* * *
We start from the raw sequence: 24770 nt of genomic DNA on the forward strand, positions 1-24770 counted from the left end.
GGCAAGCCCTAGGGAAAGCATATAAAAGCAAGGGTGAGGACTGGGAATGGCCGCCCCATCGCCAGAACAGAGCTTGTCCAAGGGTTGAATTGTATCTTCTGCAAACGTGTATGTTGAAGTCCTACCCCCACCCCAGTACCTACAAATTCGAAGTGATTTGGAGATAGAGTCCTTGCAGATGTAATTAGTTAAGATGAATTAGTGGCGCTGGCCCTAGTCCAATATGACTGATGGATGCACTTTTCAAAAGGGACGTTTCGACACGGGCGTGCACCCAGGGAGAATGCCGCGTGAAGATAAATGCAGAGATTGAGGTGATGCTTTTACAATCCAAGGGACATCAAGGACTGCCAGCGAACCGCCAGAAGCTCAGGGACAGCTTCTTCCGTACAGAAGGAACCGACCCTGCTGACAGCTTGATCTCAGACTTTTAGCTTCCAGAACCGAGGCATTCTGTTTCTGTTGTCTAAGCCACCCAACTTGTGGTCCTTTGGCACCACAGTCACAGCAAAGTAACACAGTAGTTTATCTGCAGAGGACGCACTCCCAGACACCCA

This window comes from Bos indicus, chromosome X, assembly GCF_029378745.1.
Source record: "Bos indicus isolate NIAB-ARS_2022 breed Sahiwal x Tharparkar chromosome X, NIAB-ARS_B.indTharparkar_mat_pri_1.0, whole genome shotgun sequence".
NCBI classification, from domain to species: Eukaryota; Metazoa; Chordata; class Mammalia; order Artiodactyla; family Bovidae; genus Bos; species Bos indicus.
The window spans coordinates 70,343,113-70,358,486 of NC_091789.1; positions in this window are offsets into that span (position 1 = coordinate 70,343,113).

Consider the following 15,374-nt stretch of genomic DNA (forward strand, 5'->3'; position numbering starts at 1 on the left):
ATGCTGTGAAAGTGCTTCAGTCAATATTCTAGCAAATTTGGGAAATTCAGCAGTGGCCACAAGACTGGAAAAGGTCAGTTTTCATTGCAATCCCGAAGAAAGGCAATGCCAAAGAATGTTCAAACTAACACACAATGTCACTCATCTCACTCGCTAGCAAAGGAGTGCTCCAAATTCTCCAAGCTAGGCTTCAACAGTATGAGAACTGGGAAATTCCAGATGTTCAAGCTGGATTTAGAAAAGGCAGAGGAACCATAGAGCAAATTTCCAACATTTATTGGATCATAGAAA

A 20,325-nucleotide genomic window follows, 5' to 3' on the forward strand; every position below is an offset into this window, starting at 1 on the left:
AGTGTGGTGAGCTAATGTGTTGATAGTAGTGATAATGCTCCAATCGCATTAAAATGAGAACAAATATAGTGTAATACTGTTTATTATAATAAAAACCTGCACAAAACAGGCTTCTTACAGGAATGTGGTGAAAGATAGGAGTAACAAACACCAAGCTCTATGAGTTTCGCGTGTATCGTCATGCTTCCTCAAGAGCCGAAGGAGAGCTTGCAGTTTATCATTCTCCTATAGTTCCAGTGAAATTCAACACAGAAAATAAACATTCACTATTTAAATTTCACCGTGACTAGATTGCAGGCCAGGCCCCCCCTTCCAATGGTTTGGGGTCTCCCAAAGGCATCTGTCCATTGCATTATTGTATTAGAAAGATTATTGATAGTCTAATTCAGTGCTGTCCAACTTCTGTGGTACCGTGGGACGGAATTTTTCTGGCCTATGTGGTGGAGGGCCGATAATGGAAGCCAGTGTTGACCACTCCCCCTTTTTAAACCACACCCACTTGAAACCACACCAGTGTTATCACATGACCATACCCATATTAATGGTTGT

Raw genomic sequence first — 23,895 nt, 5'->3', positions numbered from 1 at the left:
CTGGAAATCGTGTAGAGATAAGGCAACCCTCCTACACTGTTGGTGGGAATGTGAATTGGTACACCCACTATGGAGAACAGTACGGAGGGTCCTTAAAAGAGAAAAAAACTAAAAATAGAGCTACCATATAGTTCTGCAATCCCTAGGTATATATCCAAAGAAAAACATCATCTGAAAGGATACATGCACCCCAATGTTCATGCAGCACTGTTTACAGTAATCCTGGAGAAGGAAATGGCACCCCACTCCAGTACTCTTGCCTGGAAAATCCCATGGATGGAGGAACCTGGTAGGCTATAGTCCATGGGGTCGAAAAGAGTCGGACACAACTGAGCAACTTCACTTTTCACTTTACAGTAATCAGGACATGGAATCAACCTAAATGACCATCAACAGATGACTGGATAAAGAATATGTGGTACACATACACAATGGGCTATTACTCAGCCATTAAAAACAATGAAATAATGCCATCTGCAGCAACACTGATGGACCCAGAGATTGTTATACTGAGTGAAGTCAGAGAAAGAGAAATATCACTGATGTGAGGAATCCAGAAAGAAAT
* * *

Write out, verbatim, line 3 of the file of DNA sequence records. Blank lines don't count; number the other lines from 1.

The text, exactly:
This window comes from Bos indicus, chromosome X, assembly GCF_029378745.1.